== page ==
While public health guidelines for risk communication recommend becoming familiar with the intended audience (1315), that can be a challenging endeavor in the context of wildfire smoke given this audience may encompass entire communities or regions with diverse populations representing a range of experiences and perspectives. Further, challenges related to crafting messages may be compounded by the need to incorporate complex information about wildfires, smoke, air quality, known health risks of exposure, and effectiveness of recommended exposure-reducing behaviors (16). Little research has been conducted on the contexts that may influence health risk communication strategies about wildfire smoke.

This study explores perspectives on wildfire smoke as a health risk among participants of Smoke Sense—a citizen science project with an objective to engage affected individuals on the issue and to inform effective health risk communication strategies which motivate individual level behavior change. The Smoke Sense mobile phone app provides wildfire related resources, otherwise available through disparate sources (NWS, AirNow, Smoke Outlook, etc.), together with health risk messaging. Participants can explore current and forecast air quality, learn about the status of wildfires, visualize the extent of smoke exposure, learn about what air quality means to their health, and get tips on how to protect their health. Participants are also invited to report their observations of smoke, current health symptoms, and health behaviors taken in response to smoke (17, 18). Findings from the pilot season, August 1, 2017 through January 7, 2018, indicated a strong demand for personally relevant data during wildfire smoke events (17). Rappold (17) reported that most of the users clearly recognized smoke as a health risk and as an environmental hazard. During the pilot season, over 80% of user-reported smoke observations matched satellite-based measures of smoke. However, users engaged in health protective behaviors in response to symptoms rather than as preventative measures, which is the ultimate goal of engagement with a health risk messaging. This suggests there is an opportunity for improving health risk communication that will more effectively prompt preventative action.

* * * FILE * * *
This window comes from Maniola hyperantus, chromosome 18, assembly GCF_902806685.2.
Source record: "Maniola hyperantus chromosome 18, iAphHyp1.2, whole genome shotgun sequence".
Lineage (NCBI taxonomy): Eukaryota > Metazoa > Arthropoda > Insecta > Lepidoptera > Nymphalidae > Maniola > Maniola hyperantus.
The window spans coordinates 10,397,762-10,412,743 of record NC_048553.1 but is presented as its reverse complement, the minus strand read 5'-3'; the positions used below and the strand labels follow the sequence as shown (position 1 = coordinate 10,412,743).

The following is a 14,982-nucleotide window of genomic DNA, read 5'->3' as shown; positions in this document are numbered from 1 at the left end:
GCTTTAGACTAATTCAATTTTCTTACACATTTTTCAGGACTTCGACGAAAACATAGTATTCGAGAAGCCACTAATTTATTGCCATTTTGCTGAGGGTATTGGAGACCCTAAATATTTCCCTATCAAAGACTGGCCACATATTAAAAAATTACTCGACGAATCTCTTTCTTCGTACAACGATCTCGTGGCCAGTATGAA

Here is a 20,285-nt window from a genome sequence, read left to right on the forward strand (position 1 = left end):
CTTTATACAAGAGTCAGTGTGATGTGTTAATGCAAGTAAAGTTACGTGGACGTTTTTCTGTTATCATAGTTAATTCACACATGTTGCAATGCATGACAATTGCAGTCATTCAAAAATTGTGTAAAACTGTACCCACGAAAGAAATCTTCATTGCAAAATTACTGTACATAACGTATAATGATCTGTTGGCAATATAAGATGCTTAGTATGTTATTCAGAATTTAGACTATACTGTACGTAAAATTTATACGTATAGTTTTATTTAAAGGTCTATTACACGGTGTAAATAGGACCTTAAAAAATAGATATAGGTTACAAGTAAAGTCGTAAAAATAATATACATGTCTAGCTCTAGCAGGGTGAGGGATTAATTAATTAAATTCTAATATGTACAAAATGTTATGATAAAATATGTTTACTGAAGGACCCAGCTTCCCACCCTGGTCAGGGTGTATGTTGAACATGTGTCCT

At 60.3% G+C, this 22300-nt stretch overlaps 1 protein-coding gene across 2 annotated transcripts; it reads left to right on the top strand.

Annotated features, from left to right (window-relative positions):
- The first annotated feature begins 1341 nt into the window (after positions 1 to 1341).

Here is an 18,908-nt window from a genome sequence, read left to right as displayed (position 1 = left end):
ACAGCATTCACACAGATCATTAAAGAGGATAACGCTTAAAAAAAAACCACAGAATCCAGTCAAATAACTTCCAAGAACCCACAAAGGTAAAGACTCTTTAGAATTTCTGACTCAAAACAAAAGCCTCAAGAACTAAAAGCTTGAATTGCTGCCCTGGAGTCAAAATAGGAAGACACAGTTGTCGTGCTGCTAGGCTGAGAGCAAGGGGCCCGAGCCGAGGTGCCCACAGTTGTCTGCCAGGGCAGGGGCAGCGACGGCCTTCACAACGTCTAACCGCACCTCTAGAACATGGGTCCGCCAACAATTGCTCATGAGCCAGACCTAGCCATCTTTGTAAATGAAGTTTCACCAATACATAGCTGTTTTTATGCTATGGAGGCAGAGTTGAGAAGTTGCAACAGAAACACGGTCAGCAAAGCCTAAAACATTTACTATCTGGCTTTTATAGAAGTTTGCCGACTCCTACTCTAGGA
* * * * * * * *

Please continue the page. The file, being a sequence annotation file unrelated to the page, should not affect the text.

App-based communication platforms can provide direct messaging to individuals who are experiencing smoke when and where they need it. However, little is known about how personal context such as basic risk perception, previous experience with the issue, and self-efficacy, motivate app users to adopt recommended health behaviors. Yet, understanding the intended audience and their personal context is critical to developing of health risk messages that are likely to motivate progression along the stages of change and adoption of recommended health behaviors (19).

Smoke Sense provides a unique opportunity to gain collective knowledge about the role of personal context among individuals who have access to the same information content during a wildfire smoke episode. Here we explored individuals' perspectives on the issue of wildfire smoke as a health risk to understand whether there is heterogeneity of perspectives among participants or a similar overall, global view. We examined whether perspectives and engagement with the app are determined by individual demographic characteristics and current health conditions. Finally, we explored the theories of change that may be applicable to inform development of effective messages, and suggest messaging strategies that may be effective in moving users toward health protective behavior.

Methods